Admittedly, fairy tales, like teen pop, have always been safe spaces for the young to explore fears and desires. The more suggestive lyrics have been watered down so as not to prompt uncomfortable questions on the ride home. Hartmere’s editorial interventions are most noticeable in “Work Bitch,” Spears’s EDM bop from 2013’s Britney Jean. Cinderella (Briga Heelan) suffers taunts from her nasty stepsisters Belinda (Amy Hillner Larsen) and Betany (Tess Soltau) alongside the evil Stepmother (Jennifer Simard). The original: “You want a hot body? You want a Bugatti? You want a Maserati? You better work, bitch.” The Broadway version: “You want the pretty dresses / You wanna make the messes / You wanna hear the yesses / You better work, bitch.” Admiration for Britney’s lyrical sophistication was not on my bingo card.

Nor did I expect to yearn for a jukebox bio-musical about her. But instead of a gutsy, passionate recounting of the pop star’s stardom, struggles, and fight for control over her legacy and wealth, we have a marketing gimmick. Impale the bait of a blockbuster catalog on a feminist and queer hook (a spare prince falls in love with one of the Seven Dwarfs) and reel in a cross-generational revenue stream. 

At least the cast is full of appealing pros and fiercely well-executed breakdance sequences choreographed by Keone and Mari Madrid, the husband-and-wife team who also directed the candy-colored live cartoon. Keyed to the beat of Britney’s tunes (among them, “Toxic” and “Circus”) the ensemble rips through torrents of toprock, downrock, and freezes with virtuosic brio. Between these “insane dance breaks” (per the script, and accurate) there’s a sporadically funny farce about the gals getting revenge on Prince Charming (Justin Guarini) who has been two-timing all of them, and Cinderella’s brave rejection of her fairytale life (cue the glass slipper exploding into a shower of glitter). 

Justin Guarini and the company of ‘Once Upon A One More Time’ at the Marquis Theatre. Matthew Murphy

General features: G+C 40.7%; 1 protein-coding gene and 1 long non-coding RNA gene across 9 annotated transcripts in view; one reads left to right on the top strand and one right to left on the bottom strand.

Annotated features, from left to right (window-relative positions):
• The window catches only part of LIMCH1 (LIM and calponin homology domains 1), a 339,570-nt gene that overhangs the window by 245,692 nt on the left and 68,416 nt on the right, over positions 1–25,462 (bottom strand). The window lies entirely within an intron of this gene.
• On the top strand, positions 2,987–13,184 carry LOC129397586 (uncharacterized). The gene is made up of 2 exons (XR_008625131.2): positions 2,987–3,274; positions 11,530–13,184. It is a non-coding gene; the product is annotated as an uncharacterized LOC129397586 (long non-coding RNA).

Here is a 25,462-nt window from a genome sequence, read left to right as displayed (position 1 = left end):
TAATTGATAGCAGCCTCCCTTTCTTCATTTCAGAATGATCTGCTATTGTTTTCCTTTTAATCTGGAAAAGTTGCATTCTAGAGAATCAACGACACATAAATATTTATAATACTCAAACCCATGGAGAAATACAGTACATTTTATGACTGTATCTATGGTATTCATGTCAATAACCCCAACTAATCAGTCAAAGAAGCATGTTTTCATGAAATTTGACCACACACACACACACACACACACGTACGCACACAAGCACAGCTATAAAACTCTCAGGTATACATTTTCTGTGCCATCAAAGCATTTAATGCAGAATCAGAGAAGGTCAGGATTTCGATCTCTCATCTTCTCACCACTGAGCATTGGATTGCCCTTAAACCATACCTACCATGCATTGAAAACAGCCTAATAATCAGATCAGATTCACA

But the empowerment narrative is emotionally uninvolving, the sisterhood between Cinderella and Snow White (Aisha Jackson) superficial. As with the late, unlamented Bad Cinderella, seasoned character actors are the secret weapons: Simard’s boozy, sadistic Stepmother sounds like Jennifer Coolidge doing an impression of Lorne Michaels. As the Original Fairy Godmother who introduces Cinderella to Friedan, Brooke Dillman is the perfect peppy, daffy aunt—Mame Dennis if she lived in Flatbush with her girlfriend. 

Comic divas and spectacular dances help pass the time, but the real show-stealer is Guarini’s blissfully vain Prince Charming. Guarini may be 44 but he pops and locks like a b-boy half his age. (Dude’s American Idol debut was 21 years ago. Feeling old?) The production’s standout triple threat, he breaks, sings, and nails the laughs. Caught cheating by Snow White, the philandering cad breaks into a cocky, mock contrite “Oops! . . . I Did It Again” making wolf ears with his hands and scampering around the stage. That’s about when you mentally airlift Guarini out of this garish trifle and set him into the national tour of Into the Woods—which stands in relation to One More Time as The Shining does to Saw 7: The Final Chapter. Princesses the least active or interesting figures on stage? That’s something Britney would never allow.

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Review: ‘Once Upon A One More Time’ Won’t Leave Britney Alone!